Pitts was once considered the greatest tight-end prospect of all time. He had over 1,000 receiving yards as a rookie. With Cousins, Pitts has a legitimate shot to finish as the overall TE1. I know that may sound like hyperbole, but if the talent is there, Cousins is the key to unlocking it.

    It’s Wheels Up for Bijan Robinson

    Bijan Robinson was viewed as a disappointment last year purely because of expectations. As a first-round pick in fantasy drafts, Robinson’s 14.5 fantasy points per game wasn’t enough. But it’s not like Robinson was bad. The kid made several spectacular plays throughout the year. The problem was mostly volume.

    Robinson saw just a 47.3% carry share. That’s unacceptable for a guy this talented who was taken in the first round.

    Robinson still managed 1,463 yards from scrimmage in a “down” year. Things were already looking up for him when the team brought in Zac Robinson as the offensive coordinator. Coming from the Sean McVay coaching tree, Robinson has a history of feeding one running back. Now, Robinson has the quarterback that can unlock his 20-touchdown upside.

    READ MORE: Saquon Barkley Fantasy Value: Impact of the Philadelphia Eagles Acquiring Seventh-Year RB

    Few running backs can do it all like Robinson. We saw the explosive plays. The touchdown upside is now there. And with a stationary quarterback, the receiving upside remains intact.

    Robinson saw a 17.2% target share last season, third in the league. That should drop a bit this year, as Cousins is far more capable of getting the ball to actual wide receivers. Even so, Robinson should more than make up for it with efficiency.

    Fantasy managers who made Robinson the third running back off the board last season were disappointed. I’ve still got Christian McCaffrey No. 1, and Breece Hall No. 2, but Robinson sure looks poised to take that No. 3 spot once again.

    What’s Great For the Falcons is Awful For the Vikings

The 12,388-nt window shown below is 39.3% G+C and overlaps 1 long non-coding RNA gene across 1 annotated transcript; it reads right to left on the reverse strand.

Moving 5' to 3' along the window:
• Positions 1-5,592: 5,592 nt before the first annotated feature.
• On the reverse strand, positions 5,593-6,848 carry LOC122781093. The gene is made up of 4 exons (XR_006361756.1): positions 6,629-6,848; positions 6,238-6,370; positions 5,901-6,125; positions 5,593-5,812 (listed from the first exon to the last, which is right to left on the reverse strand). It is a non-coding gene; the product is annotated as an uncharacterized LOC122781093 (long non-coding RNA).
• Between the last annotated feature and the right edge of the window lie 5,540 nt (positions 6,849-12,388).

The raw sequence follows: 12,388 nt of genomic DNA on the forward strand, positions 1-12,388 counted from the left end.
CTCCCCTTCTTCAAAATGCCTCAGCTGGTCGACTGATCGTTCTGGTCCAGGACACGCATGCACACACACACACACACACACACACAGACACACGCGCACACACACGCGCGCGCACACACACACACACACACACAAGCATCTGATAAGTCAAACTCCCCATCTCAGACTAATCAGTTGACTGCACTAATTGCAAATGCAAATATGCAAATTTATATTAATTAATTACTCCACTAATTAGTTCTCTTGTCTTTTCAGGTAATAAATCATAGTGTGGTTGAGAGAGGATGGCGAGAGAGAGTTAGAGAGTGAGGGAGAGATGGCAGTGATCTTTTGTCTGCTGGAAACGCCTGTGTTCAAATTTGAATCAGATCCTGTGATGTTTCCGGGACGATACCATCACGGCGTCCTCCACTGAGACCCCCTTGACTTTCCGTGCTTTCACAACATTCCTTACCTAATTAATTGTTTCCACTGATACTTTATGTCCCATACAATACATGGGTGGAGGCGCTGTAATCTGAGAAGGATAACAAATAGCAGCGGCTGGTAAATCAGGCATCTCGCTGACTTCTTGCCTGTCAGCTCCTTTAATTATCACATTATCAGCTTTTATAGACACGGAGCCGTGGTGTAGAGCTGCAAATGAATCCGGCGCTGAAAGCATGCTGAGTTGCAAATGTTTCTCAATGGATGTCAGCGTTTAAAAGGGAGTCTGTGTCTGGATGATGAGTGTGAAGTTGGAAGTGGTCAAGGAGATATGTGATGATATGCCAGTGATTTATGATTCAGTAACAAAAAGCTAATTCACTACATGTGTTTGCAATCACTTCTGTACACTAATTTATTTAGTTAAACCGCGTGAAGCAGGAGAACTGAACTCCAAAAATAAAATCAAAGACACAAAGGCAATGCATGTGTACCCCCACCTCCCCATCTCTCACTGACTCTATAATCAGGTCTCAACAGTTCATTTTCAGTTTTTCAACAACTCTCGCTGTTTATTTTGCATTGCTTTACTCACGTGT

It’s all sunshine and rainbows for the Falcons offense. Cousins is the rising tide that lifts all ships. Back in Minnesota, things aren’t as fun.

    If Cousins’ Achilles tear has any silver lining, it’s that we got to see what this offense looks like without a capable QB. Justin Jefferson will be just fine, but I can’t help wondering if losing Cousins takes him out of the running for overall WR1 this season.

    The biggest loser is going to be Jordan Addison. I really like the talented sophomore receiver, but he struggled last season after Cousins went down.

    KEEP READING: NFL Free Agency Tracker 2024

    In eight games with Cousins, Addison averaged 15.8 fantasy points per game. For context, 16.0 points per game is roughly the threshold for WR1 production. In nine games with quarterbacks not named Kirk Cousins, notably Joshua Dobbs, Nick Mullens, and Jaren Hall, Addison averaged 10.5 fantasy ppg, making him mostly unstartable.

    The Vikings’ 2024 starting quarterback is likely going to be Justin Fields, Sam Darnold, or a rookie. We’ve only ever seen Fields support one quality wide receiver — DJ Moore. Darnold has never been effective in any capacity. And historically, rookie QBs can’t support more than one top-36 wide receiver (unless they’re named C.J. Stroud).

    It sure looks as though the Vikings offense is going to be one to avoid this season.